In his Induction, Hale presents the question as to whether skill at arms gives its possessor the advantage in a fight. To modern readers, the answer may seem obvious, but Hale’s audience would have been familiar with arguments both for and against. Many would argue that a good hearty Englishman could, without tutelage, prevail by virtue of his strength and spirit in a fight against a "skilled" foreign opponent. Hale here presents the opposite view, which corresponds with modern sensibility.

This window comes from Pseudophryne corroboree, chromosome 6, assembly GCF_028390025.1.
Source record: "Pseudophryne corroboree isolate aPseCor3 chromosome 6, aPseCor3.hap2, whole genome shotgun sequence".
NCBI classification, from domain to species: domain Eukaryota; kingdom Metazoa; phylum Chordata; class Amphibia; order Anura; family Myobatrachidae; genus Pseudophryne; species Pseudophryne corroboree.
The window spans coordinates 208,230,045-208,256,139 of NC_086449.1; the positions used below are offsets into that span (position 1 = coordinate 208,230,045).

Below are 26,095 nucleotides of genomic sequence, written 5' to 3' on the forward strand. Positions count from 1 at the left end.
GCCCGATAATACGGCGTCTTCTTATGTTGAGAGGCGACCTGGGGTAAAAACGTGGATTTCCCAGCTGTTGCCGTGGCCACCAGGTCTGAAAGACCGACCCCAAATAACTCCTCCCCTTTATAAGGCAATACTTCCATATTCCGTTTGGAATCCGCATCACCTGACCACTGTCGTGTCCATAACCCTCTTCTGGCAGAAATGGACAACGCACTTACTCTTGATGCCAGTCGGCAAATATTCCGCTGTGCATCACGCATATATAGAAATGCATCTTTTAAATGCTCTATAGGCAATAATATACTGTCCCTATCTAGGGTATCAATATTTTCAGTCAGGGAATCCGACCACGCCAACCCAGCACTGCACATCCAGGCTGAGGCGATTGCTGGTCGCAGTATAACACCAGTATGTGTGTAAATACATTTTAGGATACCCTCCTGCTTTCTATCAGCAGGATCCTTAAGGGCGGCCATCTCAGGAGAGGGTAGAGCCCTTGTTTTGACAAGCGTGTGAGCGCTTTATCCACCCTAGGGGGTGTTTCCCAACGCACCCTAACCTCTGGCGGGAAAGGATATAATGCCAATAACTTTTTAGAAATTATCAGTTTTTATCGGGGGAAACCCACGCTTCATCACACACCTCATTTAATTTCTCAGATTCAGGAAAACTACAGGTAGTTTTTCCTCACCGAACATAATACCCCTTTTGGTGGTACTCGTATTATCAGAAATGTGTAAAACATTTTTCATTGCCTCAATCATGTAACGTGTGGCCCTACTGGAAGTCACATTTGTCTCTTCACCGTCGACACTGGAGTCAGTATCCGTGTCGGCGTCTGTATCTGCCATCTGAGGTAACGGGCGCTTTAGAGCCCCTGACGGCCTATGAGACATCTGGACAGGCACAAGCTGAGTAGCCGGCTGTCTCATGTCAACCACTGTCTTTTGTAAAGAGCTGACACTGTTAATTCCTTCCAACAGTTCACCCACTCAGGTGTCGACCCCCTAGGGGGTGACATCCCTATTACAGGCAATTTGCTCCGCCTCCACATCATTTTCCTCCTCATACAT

Interestingly, Hale brings also up the issue of the argument that skill at blunts is no measure of the outcome with sharps, and no doubt backs it up with anecdotal evidence. Essentially, the argument is that the stress of combat "of necessity" disorders remembrance of skill—i.e., no matter what you’ve been taught, under stress you will revert to what is instinctive. Hale seems to respond that the exception proves the rule. Despite single anecdotes to the contrary, whose outcome is the product of chance, the principle of skill at arms cannot be discounted. In other words, just because a particular exponent under certain circumstances could not embody the principle does not mean that the principle itself is invalid. Hale later notes the value of practice and repetition in "re-training" instinct—a trained man will react in accordance to his training, even if the reaction is somewhat impaired by his individual capacities. He adds that with the right training, the right man will have a distinct advantage. In other words, he makes the most of what he has. The individual’s Nature, shaped by Art, determines the advantage.